And yet the next day – Sunday the 15th – a group of teenagers travel together in a van heading towards the private property of Higgins Haven which is located by Crystal Lake. Due to the lack of security, Jason moved there in secret becoming a danger to them…

Quality

With a budget that was much bigger than that of Part 2, Friday The 13th Part 3 has better production values. Higgins Haven in the film was a nice physical set that was actually constructed from scratch in California. The vacation house, the barn and even Crystal Lake (which looked radically different from the first two films) were all made on location. Of course, money had to be spent on making tracks and setting up the cameras which had special lenses for filming in 3D. I also noticed that Part 3’s visuals are a lot more colorful to look at than in Part 2 which is the result of using the cameras with special lenses. The downside of this is the constant lack of sharpness on the visuals when compared to Part 1 and 2.

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Larry Zerner’s Shelly (middle) is one of the most memorable characters of the entire Friday The 13th film franchise.

In terms of storytelling, this movie looked generic on face value when compared to not only the other Friday The 13th films but also with the many other slasher horror movies that were released. There is a group of people who don’t realize they were being stalked by a killer. The killings are done in secret. Some people either have sex or use illegal drugs. The film’s protagonist encounters the killer and somehow survives. The storytelling is shallow and the characters were designed to be mostly killed off by the antagonist. Of course, there was no real room for any character development.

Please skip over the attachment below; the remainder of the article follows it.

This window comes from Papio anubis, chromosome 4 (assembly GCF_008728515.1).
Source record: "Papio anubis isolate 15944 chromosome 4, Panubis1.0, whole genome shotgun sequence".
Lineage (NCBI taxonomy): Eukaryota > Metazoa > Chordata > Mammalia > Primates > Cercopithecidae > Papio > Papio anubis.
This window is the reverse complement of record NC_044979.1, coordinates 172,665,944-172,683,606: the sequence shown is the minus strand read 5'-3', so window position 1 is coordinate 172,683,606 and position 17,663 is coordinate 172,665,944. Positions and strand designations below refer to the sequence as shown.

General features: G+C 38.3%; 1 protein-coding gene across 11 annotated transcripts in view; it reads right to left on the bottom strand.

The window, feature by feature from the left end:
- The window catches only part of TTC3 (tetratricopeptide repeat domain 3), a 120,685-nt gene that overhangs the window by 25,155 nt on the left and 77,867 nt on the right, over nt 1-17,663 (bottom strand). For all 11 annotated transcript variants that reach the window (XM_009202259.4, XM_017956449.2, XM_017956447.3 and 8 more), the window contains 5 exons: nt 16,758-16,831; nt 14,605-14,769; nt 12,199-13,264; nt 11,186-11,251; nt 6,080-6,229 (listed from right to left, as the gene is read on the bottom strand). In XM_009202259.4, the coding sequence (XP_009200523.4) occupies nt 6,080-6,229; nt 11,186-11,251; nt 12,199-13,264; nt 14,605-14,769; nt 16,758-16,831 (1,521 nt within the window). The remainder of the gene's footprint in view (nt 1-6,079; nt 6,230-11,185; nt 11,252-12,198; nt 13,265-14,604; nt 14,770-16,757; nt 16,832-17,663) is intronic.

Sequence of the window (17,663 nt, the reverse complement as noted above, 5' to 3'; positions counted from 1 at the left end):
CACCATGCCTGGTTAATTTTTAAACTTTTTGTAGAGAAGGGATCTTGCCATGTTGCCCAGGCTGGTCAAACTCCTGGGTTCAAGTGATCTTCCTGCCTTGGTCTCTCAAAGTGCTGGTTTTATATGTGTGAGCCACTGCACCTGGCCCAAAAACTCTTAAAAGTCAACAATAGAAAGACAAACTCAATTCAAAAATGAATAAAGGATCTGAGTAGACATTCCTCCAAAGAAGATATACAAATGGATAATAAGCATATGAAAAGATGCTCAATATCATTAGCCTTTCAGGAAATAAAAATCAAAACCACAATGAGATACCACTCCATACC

The good news about this particular movie is that it was nicely paced, there were no boring moments, the on-screen kills were visceral enough, there was an amount of humor to balance the tone enough, and most of all, Part 3 is a lot more fun to watch than any of its predecessors.

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Nothing like being stalked by Jason.

Adding more to the fun factor was that the cast of characters was pretty good. Dana Kimmell as Chris Higgins is charming, romantic, physically capable and also sympathetic. Larry Zerner meanwhile is funny to watch as Shelly who is an overweight guy trying hard to gain attention and friendship. Zerner has a certain appeal of being funny without ever becoming an on-screen annoyance. Like Chris, Shelly is also sympathetic.

Similar character traits are also found in Debbie played by Tracie Savage, and Vera played by Catherine Parks. Vera is the lady on a blind date willing to have fun as she goes on a journey of discovery with her friend. Debbie is pretty, sweet and loves to have fun with her boyfriend even though she is already pregnant. By the way, Tracie Savage acted early as a little girl and her performance her shows it. In real life, Savage went on to become a credible journalist and she was involved in covering the O.J. Simpson murder story of the mid-1990s. Check out Tracie Savage in these embedded videos below.

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Tracie Savage in 3D as Debbie!

And then there are the arrogant, leather-wearing bikers who were written only to cause trouble. Kevin O’Brien as Loco is tough, Gloria Charles as Fox is rude and yet has a weakness for doing something fun, while Nick Savage as Ali is both savage and even funny.

As for Rick played by Paul Kratka is the least interesting character as the good-intentioned boyfriend of Chris. Rick is bland not because of Kratka’s performance but rather the way he was written for the film.

Richard Brooker, a circus performer, excelled in his portrayal as Jason Voorhees and he provided the template on how the icon should act on screen. Not only was he physically imposing, he had to endure the tough procedure of going through several hours of movie makeup (for Jason’s distorted face) before even wearing the hockey mask. Brooker’s Jason is a major improvement over than of Part 2 and it’s too bad we never got to see him reprise the villain.